The most quintessential symbol of modern Copenhagen, must be the construction site. Copenhagen’s urban renewal is visible everywhere, as the city reinvents old squares, vamps up central stations, and lengthens its subway system, all to a steady chorus of jackhammers.
What’s increasingly less visible in the public space are marginalised Copenhageners – the rough sleepers, the individuals struggling with addiction, the unemployed.
While London garners criticism for planting spikes in doorways to deter the homeless from taking shelter, Copenhagen is celebrated for designing with a social conscience. It provides injection rooms and shelters. This is Jan Gehl’s ‘humanist city’, peppered with bike lanes and designed for the people, an ethos developed by the Danish architect and taken up worldwide.
But in the face of rapid gentrification, are the city’s urban ‘touch-ups’ could be indirectly pushing its most vulnerable citizens out of the public space?
A city of transit spaces
For over a decade, Copenhagen’s central station has blasted marching band tunes outside its back entrance to discourage local drug users from loitering. However, today’s spate of new projects proffer subtler signs about who is, and isn’t, welcome.
“It’s hard to point to concrete examples of exclusionary design in Copenhagen. I wouldn’t say it is necessarily planned,” says Esben Neander Kristensen, project manager at Gehl Architects, a firm concerned with inviting citizens to use the public realm. “Crass efforts such as the obviously anti-homeless spikes in London would cause an uproar here.”
That doesn’t mean citizens aren’t being excluded from the city’s spaces by the indirect consequences of design, however. Around town, benches are disappearing from public squares, church properties and metro stations, or are being rebuilt as long metal planks, unfit for rest. These are spaces that discourage lingering, and move citizens along to nearby cafés, parks and bars.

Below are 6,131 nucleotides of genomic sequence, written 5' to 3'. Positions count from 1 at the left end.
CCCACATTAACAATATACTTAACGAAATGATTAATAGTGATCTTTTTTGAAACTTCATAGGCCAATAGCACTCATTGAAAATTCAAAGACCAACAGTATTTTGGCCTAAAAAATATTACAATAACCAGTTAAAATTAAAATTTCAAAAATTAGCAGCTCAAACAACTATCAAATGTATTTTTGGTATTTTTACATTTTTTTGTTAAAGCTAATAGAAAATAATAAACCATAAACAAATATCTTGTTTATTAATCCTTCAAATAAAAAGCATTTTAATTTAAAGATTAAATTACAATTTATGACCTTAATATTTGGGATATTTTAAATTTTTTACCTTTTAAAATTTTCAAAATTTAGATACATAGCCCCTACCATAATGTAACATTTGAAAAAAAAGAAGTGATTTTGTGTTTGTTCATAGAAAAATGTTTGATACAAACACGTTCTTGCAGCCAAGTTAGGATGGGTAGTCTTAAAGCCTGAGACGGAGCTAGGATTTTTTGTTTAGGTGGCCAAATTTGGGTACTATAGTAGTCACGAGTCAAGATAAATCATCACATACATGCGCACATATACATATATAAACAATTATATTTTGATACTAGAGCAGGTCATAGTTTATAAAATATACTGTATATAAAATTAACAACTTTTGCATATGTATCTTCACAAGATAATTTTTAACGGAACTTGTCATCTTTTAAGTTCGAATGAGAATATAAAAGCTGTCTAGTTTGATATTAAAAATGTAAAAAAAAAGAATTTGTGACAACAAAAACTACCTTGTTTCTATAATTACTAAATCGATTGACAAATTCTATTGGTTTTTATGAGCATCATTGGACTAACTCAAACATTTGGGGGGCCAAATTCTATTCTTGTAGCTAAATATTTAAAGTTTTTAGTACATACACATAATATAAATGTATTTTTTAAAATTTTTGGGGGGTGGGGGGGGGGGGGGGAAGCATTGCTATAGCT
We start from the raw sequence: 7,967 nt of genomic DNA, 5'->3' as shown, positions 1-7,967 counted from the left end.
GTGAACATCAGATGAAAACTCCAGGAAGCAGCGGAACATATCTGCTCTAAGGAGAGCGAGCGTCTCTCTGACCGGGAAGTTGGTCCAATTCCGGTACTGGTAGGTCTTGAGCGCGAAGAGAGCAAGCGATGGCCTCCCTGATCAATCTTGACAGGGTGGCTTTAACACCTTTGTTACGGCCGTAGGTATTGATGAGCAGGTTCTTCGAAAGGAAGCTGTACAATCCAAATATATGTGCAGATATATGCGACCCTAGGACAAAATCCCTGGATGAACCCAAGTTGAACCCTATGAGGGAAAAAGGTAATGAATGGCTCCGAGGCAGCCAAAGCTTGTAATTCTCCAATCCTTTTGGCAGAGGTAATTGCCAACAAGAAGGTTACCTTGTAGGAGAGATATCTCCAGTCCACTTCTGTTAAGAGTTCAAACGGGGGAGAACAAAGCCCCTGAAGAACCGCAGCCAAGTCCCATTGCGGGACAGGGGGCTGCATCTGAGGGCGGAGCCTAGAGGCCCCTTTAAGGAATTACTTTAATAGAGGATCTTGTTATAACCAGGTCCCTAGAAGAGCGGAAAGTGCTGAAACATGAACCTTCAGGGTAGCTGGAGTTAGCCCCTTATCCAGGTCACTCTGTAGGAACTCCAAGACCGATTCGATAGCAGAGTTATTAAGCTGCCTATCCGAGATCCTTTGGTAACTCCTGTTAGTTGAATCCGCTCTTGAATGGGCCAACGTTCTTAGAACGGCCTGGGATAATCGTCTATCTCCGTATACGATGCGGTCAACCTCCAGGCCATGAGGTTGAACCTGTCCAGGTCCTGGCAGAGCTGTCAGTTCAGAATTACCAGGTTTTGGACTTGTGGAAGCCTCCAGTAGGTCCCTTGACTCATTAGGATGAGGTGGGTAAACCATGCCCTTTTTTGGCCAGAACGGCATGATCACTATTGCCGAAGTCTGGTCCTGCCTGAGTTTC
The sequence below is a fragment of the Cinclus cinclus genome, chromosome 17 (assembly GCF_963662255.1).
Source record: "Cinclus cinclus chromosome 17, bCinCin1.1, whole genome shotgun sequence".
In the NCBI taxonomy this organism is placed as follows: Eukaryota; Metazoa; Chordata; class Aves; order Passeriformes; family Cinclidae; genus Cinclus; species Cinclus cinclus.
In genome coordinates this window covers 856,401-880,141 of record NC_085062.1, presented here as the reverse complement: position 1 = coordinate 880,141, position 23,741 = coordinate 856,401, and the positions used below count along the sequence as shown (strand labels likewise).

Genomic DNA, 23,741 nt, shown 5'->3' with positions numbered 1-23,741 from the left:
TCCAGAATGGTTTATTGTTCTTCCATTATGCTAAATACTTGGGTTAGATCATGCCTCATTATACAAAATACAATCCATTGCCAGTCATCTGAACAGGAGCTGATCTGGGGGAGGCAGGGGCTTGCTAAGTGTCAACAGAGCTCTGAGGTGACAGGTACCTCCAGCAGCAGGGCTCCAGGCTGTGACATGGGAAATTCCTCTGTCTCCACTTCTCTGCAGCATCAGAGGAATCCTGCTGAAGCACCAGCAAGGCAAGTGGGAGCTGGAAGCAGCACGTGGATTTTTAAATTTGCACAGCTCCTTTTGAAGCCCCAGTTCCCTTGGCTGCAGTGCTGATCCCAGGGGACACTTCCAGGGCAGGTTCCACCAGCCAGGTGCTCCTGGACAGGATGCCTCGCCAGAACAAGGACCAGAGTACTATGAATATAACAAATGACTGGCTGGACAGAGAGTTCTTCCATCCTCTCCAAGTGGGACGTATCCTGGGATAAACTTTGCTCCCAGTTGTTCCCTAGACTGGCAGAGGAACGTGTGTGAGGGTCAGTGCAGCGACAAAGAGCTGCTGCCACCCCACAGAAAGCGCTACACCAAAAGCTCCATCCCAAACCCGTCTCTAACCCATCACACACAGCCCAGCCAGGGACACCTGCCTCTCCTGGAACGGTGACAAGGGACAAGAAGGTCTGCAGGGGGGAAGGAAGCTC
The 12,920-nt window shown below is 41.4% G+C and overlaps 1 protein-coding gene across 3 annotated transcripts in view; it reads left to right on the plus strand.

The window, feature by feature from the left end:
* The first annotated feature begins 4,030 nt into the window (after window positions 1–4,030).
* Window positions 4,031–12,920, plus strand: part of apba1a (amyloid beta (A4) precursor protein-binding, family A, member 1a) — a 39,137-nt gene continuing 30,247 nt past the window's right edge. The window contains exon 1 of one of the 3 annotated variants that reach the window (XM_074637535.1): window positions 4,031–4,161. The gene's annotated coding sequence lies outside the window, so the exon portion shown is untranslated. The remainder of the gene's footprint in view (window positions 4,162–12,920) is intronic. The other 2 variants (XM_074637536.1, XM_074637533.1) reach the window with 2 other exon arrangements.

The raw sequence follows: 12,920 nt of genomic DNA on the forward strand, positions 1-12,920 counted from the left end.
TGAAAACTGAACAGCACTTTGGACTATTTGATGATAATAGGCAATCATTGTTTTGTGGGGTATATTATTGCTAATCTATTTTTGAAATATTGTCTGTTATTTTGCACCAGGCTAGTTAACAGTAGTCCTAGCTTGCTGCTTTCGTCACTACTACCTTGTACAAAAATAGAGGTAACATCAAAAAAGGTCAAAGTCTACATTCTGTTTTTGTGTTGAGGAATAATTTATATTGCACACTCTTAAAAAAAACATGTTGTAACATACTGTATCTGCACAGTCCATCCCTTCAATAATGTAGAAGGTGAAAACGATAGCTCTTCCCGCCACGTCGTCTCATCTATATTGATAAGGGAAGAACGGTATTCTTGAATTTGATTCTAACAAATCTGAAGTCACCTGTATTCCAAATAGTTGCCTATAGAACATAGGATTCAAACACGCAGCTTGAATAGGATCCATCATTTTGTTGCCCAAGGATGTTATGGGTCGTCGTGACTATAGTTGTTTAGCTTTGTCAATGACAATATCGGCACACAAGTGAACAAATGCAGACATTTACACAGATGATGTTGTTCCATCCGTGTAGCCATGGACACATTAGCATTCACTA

“It’s true that many of the metro stations don’t currently invite users to linger or to stay. They function as transit spaces,” says Kristensen.
This makes life increasingly difficult for Copenhagen’s homeless.
“Many years ago, you would hear about rough sleepers in the airport or bus shelters, but that’s becoming more difficult to find,” says Ninna Hoegh, Director of Projekt Udenfor (Project Outside), which provides support to the homeless and marginalised.
“There is also no financial district per se in Copenhagen,” says Kristensen. “People actually live in the city centre, which means it doesn’t become dead at night. That can make it harder for rough sleepers to find abandoned areas after midnight.”
When a refurbished Israels Plads was unveiled last year, the central square offered a vast open space with circular benches separated by metal dividers. While it’s a perfect strolling spot for revellers from the neighbouring upscale food market, the bench design means it’s not a place to rest.
For Hoegh, catering urban design exclusively to the needs of the middle class in this way sends an implicit message about whom the city values.
“Increasingly, it seems that you have to buy something to enjoy a space. You can’t just go out and sit when you’re not spending money,” she says.
“The city makes you feel unwanted if you’re not a consumer.”
Middle class city
Part of the problem is that vulnerable citizens lack the economic power to assert their ongoing use of an urban space in the face of gentrification, which wants them unseen.
“The middle class are better taxpayers,” explain landscape architecture academics Bettina Lamm and Anne Wagner, who have carried out research together.
Nowhere is this tension between competing urban needs more apparent than in the formerly-dicey-cum-trendy neighbourhood of Vesterbro, a rapidly gentrifying area that is quickly burying its working-class origins in organic burger bars and artisanal bakeries.
Urban design has invited the rising middle class population in while further pushing away the area’s traditional underbelly of prostitutes, drug users and homeless.
Per, a local in one of Vesterbro’s old bodegas, recalls the local square Halmtorvet before it was refurbished in the early 2000s.